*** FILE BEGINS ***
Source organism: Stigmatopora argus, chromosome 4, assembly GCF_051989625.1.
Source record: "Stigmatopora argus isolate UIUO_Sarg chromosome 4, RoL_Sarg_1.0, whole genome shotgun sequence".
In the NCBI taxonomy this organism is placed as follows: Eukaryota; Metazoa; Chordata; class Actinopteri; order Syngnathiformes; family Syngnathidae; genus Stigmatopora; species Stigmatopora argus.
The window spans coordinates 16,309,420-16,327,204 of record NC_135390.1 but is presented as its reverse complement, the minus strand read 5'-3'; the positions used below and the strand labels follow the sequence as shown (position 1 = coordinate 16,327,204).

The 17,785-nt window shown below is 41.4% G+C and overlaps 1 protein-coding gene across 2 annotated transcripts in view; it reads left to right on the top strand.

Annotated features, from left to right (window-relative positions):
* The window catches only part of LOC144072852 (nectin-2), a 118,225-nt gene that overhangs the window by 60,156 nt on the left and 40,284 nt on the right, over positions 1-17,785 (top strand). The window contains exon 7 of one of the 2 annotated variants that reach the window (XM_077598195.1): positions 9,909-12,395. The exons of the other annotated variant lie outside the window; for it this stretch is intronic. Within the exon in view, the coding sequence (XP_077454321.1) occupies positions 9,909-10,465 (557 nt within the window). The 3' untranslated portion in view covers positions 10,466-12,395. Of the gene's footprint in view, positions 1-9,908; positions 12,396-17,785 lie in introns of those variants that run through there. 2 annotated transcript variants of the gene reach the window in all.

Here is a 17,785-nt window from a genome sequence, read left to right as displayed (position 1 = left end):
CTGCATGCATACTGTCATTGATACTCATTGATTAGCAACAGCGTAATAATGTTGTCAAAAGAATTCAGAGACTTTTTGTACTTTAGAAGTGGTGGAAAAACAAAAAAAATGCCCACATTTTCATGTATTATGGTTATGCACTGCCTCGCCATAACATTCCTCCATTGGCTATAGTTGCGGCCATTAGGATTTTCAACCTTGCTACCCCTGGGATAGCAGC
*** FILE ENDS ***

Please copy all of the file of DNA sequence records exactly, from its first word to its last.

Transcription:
Source organism: Stigmatopora argus, chromosome 4, assembly GCF_051989625.1.
Source record: "Stigmatopora argus isolate UIUO_Sarg chromosome 4, RoL_Sarg_1.0, whole genome shotgun sequence".
In the NCBI taxonomy this organism is placed as follows: Eukaryota; Metazoa; Chordata; class Actinopteri; order Syngnathiformes; family Syngnathidae; genus Stigmatopora; species Stigmatopora argus.
The window spans coordinates 16,309,420-16,327,204 of record NC_135390.1 but is presented as its reverse complement, the minus strand read 5'-3'; the positions used below and the strand labels follow the sequence as shown (position 1 = coordinate 16,327,204).

The 17,785-nt window shown below is 41.4% G+C and overlaps 1 protein-coding gene across 2 annotated transcripts in view; it reads left to right on the top strand.

Annotated features, from left to right (window-relative positions):
* The window catches only part of LOC144072852 (nectin-2), a 118,225-nt gene that overhangs the window by 60,156 nt on the left and 40,284 nt on the right, over positions 1-17,785 (top strand). The window contains exon 7 of one of the 2 annotated variants that reach the window (XM_077598195.1): positions 9,909-12,395. The exons of the other annotated variant lie outside the window; for it this stretch is intronic. Within the exon in view, the coding sequence (XP_077454321.1) occupies positions 9,909-10,465 (557 nt within the window). The 3' untranslated portion in view covers positions 10,466-12,395. Of the gene's footprint in view, positions 1-9,908; positions 12,396-17,785 lie in introns of those variants that run through there. 2 annotated transcript variants of the gene reach the window in all.

Here is a 17,785-nt window from a genome sequence, read left to right as displayed (position 1 = left end):
CTGCATGCATACTGTCATTGATACTCATTGATTAGCAACAGCGTAATAATGTTGTCAAAAGAATTCAGAGACTTTTTGTACTTTAGAAGTGGTGGAAAAACAAAAAAAATGCCCACATTTTCATGTATTATGGTTATGCACTGCCTCGCCATAACATTCCTCCATTGGCTATAGTTGCGGCCATTAGGATTTTCAACCTTGCTACCCCTGGGATAGCAGC